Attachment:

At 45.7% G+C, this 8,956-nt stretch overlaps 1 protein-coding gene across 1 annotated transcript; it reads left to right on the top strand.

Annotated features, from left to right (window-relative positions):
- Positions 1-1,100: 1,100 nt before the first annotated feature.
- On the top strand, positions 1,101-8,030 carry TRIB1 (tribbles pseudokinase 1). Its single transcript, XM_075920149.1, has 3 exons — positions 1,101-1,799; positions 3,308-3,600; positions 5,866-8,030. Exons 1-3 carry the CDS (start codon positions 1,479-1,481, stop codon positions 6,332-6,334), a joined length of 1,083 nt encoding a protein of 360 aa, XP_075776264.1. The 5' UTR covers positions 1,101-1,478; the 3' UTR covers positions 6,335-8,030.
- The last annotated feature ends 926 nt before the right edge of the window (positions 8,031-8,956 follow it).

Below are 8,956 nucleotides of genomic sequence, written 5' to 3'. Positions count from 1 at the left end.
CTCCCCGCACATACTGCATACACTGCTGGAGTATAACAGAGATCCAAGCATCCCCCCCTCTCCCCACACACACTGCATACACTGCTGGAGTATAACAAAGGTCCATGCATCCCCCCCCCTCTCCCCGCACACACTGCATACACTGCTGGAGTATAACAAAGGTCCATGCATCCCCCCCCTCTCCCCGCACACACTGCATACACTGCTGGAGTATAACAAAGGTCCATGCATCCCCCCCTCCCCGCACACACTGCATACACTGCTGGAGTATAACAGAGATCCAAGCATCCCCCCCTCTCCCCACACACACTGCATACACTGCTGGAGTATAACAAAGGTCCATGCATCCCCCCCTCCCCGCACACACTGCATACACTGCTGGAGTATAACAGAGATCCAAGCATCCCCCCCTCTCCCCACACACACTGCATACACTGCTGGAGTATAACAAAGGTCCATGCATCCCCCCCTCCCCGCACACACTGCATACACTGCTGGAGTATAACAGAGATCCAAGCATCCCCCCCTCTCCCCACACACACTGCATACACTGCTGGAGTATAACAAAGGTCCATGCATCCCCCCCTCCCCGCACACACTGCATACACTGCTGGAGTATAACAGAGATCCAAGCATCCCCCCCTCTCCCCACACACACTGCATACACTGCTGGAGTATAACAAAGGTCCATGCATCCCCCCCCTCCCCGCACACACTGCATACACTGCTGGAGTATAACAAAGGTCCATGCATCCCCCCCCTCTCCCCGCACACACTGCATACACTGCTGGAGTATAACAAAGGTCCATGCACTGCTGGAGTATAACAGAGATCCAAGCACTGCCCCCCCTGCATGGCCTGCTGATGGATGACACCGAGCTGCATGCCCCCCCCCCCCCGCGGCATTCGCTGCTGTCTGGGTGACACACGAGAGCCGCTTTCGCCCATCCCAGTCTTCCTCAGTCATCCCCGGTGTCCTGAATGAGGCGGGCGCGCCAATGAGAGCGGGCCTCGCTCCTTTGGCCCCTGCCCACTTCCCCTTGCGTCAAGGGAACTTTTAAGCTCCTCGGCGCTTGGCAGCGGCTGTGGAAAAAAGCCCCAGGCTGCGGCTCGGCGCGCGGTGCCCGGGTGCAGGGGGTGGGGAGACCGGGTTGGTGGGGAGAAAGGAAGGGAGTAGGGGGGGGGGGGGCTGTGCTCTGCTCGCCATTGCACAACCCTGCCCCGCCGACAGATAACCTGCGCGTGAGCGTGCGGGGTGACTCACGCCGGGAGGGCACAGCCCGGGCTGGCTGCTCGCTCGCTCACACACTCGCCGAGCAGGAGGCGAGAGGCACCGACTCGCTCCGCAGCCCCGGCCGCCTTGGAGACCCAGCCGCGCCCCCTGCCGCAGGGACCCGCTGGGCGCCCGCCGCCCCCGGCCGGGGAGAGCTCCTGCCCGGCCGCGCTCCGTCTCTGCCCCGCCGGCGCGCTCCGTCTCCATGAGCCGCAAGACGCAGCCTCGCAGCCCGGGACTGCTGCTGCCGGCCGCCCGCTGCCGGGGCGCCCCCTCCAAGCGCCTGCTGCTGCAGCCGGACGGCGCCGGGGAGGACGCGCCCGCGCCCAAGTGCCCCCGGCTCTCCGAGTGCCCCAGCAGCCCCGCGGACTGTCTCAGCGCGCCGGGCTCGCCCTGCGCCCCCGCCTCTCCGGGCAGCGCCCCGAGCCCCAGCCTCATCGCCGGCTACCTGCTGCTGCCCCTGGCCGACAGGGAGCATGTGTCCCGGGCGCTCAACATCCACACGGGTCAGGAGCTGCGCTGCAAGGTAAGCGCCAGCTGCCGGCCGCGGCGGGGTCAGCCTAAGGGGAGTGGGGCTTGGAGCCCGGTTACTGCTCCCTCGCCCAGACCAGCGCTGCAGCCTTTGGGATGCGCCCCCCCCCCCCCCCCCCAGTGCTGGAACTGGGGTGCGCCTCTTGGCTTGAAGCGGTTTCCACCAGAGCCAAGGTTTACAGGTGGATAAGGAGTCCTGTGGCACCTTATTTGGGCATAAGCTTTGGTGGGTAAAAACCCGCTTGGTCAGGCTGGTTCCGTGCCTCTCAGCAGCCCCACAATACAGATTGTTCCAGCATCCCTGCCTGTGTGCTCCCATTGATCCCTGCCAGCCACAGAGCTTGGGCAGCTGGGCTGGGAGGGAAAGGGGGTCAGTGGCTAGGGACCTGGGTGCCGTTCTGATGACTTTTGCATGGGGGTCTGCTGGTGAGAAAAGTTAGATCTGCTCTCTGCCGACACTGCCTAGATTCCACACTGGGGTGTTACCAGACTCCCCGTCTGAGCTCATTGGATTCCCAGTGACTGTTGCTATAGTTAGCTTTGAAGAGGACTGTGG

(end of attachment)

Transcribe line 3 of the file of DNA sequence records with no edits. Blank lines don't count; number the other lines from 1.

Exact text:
- Positions 1-1,100: 1,100 nt before the first annotated feature.